I was watching my Christmas lights wink at me today from the comfort of my sofa. December always seems to go hand in hand with reminiscing. We reflect on the last 12 months, committing the highs to memory and banishing the lows to the year we leave behind.
Most, if not all of us, will be glad to see the back of 2020. The global pandemic and ensuing chaos has been challenging (to put it mildly). It’s safe to say no one has fully escaped its effects in one way or another. However, as 2020 draws to a close, I’m choosing to focus on some of the more positive outcomes we’ve seen. Communities have come together to support each other in tangible, unselfish ways. We’ve fed each other, clothed each other, and helped each other tackle these unprecedented times!
As December rolls in (and 2020 rolls out) I’m choosing to focus on the achievements of the year, rather than its pitfalls.
Perhaps the most significant (and in hindsight, ironic) personal milestone this year was seeing “When Falls the Night” come to fruition! I use ‘significant’ for obvious reasons – it’s been a lifelong goal of mine to publish a novel. When Falls the Night is the end product of decades of dabbling in creative writing (my hard drive can attest to this). Looking past my Christmas lights and seeing its cover binding among my other novels feels surreal – and empowering!
You’ll remember I used ‘ironic’ to describe publishing my book as well. Well, let’s be honest – there’s definitely been an apocalyptic undercurrent to this crazy year! We only have to look at our social media feeds to see the countless ‘zombie apocalypse meets Jumanji’ memes in circulation. Injecting a bit of humour into an otherwise difficult situation is always great – but ‘many a truth is spoken in jest’. This year has come eerily close to mirroring a lot of apocalyptic scenarios we’re used to only seeing on the big screen…
Or the pages of a book.
When I wrote ‘When Falls the Night’, it was important to me to accurately represent the grim reality of the post-apocalyptic world it features. However, I also wanted to convey a message of hope. That there IS life after death (whether literal or figurative). That we CAN rebuild ourselves and our communities. That tragedy can unite instead of divide us if we let it. That we can heal.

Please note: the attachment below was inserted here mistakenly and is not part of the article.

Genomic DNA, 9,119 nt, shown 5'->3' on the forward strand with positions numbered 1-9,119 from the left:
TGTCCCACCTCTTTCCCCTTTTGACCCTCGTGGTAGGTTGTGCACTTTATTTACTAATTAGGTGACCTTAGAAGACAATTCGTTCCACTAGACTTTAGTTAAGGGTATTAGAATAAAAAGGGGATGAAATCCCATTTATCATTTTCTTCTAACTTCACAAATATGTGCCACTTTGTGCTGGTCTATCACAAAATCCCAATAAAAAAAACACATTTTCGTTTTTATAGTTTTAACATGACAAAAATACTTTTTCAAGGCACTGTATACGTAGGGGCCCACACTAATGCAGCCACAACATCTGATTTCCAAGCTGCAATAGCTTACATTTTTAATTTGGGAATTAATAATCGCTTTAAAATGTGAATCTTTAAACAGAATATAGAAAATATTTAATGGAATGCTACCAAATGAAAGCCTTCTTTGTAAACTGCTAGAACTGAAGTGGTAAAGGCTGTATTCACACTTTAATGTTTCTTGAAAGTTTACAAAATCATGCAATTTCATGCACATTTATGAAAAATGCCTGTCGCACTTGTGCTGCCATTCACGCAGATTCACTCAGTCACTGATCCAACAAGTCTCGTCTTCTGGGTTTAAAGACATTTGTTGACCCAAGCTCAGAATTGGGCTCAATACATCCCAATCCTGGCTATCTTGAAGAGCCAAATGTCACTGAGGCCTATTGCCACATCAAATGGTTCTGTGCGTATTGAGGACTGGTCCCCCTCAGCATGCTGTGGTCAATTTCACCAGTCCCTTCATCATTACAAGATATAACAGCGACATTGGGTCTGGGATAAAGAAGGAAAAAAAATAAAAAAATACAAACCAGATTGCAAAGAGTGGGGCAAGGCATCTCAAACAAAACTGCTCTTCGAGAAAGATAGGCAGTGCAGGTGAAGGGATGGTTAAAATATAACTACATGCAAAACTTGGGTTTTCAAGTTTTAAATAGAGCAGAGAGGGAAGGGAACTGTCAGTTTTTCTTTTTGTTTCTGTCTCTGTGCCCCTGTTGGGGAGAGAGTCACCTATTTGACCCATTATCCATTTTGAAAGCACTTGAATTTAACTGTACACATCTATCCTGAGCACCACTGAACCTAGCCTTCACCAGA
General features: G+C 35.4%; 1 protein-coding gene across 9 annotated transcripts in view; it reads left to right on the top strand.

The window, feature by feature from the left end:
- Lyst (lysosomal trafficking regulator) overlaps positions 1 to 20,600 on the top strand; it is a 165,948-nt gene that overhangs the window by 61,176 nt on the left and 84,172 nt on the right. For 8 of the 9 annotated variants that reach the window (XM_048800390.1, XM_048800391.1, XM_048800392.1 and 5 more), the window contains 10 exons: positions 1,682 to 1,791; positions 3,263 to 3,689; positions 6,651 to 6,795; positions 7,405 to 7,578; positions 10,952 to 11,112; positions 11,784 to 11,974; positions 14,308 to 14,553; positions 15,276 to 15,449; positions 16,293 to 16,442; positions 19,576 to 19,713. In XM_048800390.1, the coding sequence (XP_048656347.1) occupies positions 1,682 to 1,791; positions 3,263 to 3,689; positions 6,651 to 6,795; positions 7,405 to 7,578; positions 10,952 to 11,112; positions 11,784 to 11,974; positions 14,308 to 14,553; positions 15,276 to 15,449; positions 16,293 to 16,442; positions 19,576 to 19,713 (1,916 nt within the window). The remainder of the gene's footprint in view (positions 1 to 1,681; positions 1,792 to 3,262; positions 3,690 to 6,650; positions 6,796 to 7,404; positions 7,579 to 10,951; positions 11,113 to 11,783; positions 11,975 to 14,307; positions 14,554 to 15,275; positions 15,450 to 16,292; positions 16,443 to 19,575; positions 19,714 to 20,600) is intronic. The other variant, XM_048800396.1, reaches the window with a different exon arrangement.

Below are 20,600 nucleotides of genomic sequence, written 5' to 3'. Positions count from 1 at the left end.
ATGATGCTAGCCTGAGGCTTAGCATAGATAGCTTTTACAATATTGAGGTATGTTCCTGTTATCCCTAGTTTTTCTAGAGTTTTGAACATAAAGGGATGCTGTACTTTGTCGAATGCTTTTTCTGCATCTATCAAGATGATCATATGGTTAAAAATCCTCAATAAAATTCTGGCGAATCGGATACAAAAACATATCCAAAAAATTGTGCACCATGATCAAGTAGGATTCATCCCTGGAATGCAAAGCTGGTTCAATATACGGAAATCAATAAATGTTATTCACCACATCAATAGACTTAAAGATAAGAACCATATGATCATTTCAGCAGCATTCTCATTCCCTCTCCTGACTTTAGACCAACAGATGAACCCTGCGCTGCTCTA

Healing and hope are gifts that everyone can offer. And while social distancing, tiers and restrictions may prevent us from imparting these in person, the power of the written word still stands. It’s why books have stood the test of the time, and are still one of the most popular gifts during the Christmas season when we’re all at home with time to reflect.
I started writing ‘When Falls the Night’ before I knew just how relevant it would become – and how soon! I’m now so thankful I was able to paint a picture of recovery from global (and personal) trauma. Reading back over it fills me with me hope for the future. Many of my readers have reached out and expressed the same.
If I could, I’d send every single reader a copy of my book right now. That’s how much I believe in its relevance to this year’s troubles and the coming year’s path to hope. And while it may not be conventional fireside reading (it’s pretty far from Charles Dickens), I’d like to think the reminder of God’s hand in our own through the darkest times is particularly relevant – and a gift that keeps on giving!
Before I sign off to collect my grandson from his Christmas Disco (another thing I’m thankful for, though never thought I’d need to be – support bubbles), I’ll include a link below for any of whose interest my musings might have piqued: (It’s on offer).
Back to staring at my Christmas lights lol!